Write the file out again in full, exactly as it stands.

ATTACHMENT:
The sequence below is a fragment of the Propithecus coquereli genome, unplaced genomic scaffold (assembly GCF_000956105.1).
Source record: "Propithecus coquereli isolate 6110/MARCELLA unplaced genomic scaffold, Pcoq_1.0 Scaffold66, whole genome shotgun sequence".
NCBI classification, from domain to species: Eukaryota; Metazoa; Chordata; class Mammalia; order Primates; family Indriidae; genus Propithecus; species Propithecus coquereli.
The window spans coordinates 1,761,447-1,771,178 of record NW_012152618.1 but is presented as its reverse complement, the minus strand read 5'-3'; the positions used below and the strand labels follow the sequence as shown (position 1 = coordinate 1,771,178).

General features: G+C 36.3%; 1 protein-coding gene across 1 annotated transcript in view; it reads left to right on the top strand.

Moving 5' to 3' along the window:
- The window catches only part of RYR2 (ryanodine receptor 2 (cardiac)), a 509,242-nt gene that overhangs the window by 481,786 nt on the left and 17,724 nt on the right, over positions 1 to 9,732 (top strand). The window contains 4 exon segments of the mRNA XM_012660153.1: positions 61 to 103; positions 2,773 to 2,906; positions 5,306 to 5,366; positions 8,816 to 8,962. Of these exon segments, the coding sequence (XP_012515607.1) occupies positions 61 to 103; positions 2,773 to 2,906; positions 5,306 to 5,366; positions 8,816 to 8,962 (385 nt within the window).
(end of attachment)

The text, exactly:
The sequence below is a fragment of the Propithecus coquereli genome, unplaced genomic scaffold (assembly GCF_000956105.1).
Source record: "Propithecus coquereli isolate 6110/MARCELLA unplaced genomic scaffold, Pcoq_1.0 Scaffold66, whole genome shotgun sequence".
NCBI classification, from domain to species: Eukaryota; Metazoa; Chordata; class Mammalia; order Primates; family Indriidae; genus Propithecus; species Propithecus coquereli.
The window spans coordinates 1,761,447-1,771,178 of record NW_012152618.1 but is presented as its reverse complement, the minus strand read 5'-3'; the positions used below and the strand labels follow the sequence as shown (position 1 = coordinate 1,771,178).

General features: G+C 36.3%; 1 protein-coding gene across 1 annotated transcript in view; it reads left to right on the top strand.

Moving 5' to 3' along the window:
- The window catches only part of RYR2 (ryanodine receptor 2 (cardiac)), a 509,242-nt gene that overhangs the window by 481,786 nt on the left and 17,724 nt on the right, over positions 1 to 9,732 (top strand). The window contains 4 exon segments of the mRNA XM_012660153.1: positions 61 to 103; positions 2,773 to 2,906; positions 5,306 to 5,366; positions 8,816 to 8,962. Of these exon segments, the coding sequence (XP_012515607.1) occupies positions 61 to 103; positions 2,773 to 2,906; positions 5,306 to 5,366; positions 8,816 to 8,962 (385 nt within the window).